Minnesota State has announced the formation of a Taskforce on Law Enforcement Education Reform. The Taskforce will lead a critical examination of current law enforcement education programs across the Minnesota State system using an anti-racism and equity-focused lens. The action is one element of Minnesota State’s multi-prong approach to law enforcement education reform being taken in the aftermath of the death of George Floyd.
Wade Lamirande, Law Enforcement Program Coordinator at Fond du Lac Tribal and Community College, has been named to the Taskforce on Law Enforcement Education Reform.
“The colleges and universities of Minnesota State are an essential resource for meeting the workforce needs of the state, including the workforce needs of professional peace officers,” said Devinder Malhotra, chancellor of Minnesota State. “We are in a unique position to guide meaningful reform of law enforcement education. Our role will focus on directly addressing issues of racism and social justice by producing graduates who are culturally competent and ready to serve and protect ALL of our communities, regardless of race, ethnicity, or national origin.”
The Taskforce will advise the Board of Trustees and system leadership on issues, initiatives, programming, and priorities relative to an anti-racist law enforcement education. The Taskforce will not only help to set priorities for Minnesota State regarding law enforcement education, but also has the potential to impact law enforcement across the state.
Co-convened by George Soule, Minnesota State Trustee, Dennis Olson, commissioner of the Minnesota Office of Higher Education, and Satasha Green-Stephen, associate vice chancellor of Minnesota State, the Taskforce is comprised of approximately 30 members representing a wide, diverse, and inclusive cross-section of external and internal key stakeholders. “It is imperative,” continued Malhotra, “that, through this taskforce, we leverage collaborative partnerships with other entities engaged in law enforcement education and reform, including the POST Board, the University of Minnesota, K-12 partners, community organizations, citizen groups, police departments and precincts, political leaders, and other state agencies.”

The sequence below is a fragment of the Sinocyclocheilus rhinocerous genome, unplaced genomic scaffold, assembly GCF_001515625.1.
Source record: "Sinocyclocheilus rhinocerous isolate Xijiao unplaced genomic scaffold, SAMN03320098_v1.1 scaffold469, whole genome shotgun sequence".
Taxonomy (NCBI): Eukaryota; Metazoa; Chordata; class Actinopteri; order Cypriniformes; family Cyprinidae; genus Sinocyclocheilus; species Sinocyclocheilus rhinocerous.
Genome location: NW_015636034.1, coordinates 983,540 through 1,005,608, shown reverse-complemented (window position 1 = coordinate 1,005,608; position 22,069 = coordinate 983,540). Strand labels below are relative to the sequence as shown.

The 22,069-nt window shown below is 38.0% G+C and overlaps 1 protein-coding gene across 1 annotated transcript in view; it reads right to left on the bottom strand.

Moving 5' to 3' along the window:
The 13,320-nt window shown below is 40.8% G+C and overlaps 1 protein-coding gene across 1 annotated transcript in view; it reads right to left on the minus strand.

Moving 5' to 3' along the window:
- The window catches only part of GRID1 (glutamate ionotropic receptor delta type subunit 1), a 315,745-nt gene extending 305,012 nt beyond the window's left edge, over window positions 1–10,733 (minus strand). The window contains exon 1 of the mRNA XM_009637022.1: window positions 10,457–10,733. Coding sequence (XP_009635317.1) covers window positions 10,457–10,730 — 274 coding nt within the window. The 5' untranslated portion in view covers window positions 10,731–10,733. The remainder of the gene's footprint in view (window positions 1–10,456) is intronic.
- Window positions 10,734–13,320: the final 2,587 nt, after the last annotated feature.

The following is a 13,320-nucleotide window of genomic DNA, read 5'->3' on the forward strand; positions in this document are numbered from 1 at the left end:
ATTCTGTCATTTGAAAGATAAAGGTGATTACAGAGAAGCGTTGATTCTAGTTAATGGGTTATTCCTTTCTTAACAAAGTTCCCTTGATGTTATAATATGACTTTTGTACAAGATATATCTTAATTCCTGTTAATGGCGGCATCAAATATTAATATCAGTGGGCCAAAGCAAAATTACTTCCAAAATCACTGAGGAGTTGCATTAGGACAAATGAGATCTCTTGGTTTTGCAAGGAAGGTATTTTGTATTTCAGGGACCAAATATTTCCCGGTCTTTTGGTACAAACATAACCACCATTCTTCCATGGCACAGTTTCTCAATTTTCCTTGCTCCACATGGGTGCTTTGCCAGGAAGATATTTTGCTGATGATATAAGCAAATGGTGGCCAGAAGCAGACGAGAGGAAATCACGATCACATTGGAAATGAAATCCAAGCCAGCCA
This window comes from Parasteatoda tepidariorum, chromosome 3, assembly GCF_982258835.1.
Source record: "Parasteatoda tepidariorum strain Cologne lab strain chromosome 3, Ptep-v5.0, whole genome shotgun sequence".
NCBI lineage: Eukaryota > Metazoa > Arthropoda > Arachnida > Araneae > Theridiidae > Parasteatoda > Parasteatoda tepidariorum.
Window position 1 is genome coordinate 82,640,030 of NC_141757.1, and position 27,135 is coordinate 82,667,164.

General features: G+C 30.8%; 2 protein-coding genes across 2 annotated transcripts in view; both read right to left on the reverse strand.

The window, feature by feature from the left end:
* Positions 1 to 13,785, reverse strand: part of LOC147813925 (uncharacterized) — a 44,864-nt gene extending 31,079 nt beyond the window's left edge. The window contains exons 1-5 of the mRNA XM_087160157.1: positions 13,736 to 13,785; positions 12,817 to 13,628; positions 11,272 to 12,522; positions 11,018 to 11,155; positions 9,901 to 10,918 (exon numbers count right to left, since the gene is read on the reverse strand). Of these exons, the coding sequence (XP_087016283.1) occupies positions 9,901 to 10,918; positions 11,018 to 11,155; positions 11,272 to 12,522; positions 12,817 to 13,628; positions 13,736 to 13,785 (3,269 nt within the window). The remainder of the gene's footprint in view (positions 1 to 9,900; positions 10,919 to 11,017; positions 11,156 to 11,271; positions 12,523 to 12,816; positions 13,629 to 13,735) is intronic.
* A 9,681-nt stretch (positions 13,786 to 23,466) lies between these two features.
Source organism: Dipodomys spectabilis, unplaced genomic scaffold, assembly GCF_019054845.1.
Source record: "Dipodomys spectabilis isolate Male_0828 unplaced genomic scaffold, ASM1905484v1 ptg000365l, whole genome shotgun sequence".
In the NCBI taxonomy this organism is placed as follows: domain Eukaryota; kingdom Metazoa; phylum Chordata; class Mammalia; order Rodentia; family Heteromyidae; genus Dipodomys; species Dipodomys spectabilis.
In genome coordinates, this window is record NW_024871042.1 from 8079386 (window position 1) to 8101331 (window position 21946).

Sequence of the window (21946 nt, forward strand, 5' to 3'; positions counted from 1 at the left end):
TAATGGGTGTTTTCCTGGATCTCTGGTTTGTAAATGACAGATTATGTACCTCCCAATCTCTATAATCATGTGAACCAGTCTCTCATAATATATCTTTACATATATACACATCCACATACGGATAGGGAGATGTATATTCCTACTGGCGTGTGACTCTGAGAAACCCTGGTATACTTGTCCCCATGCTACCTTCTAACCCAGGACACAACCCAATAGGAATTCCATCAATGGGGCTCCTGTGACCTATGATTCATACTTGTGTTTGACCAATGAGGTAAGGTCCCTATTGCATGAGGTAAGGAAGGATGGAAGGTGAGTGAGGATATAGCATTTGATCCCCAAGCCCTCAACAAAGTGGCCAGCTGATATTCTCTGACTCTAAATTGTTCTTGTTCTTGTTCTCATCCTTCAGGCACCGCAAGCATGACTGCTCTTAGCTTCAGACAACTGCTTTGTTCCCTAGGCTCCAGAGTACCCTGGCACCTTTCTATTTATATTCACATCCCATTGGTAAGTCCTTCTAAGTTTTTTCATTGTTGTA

A list of Taskforce members and additional information, including photos and biographies, is available at the Minnesota State website MinnState.edu/le.
Other elements of the Minnesota State approach to law enforcement education reform include:
• Conducting a quality assurance and program review of law enforcement programs at Minnesota State colleges and universities.
• Forming a law enforcement faculty community of practice that will conduct a review of POST Board standards and compile recommended changes.
• Developing a strategic plan for the recruitment and retention of faculty of color.
A total of 93 academic programs in law enforcement, criminal justice, and related fields are offered across 24 Minnesota State colleges and universities. Approximately 86% of Minnesota graduates in law enforcement graduated from one of the Minnesota State colleges or universities.
Minnesota State includes 30 community and technical colleges and seven state universities serving approximately 350,000 students. It is the third-largest system of two-year colleges and four-year universities in the United States.
This press release was originally prepared and distributed on August 26, 2020, by Doug Anderson, Director, Communications and Media, Minnesota State, (651) 201-1426 or doug.anderson*AT*minnstate.edu.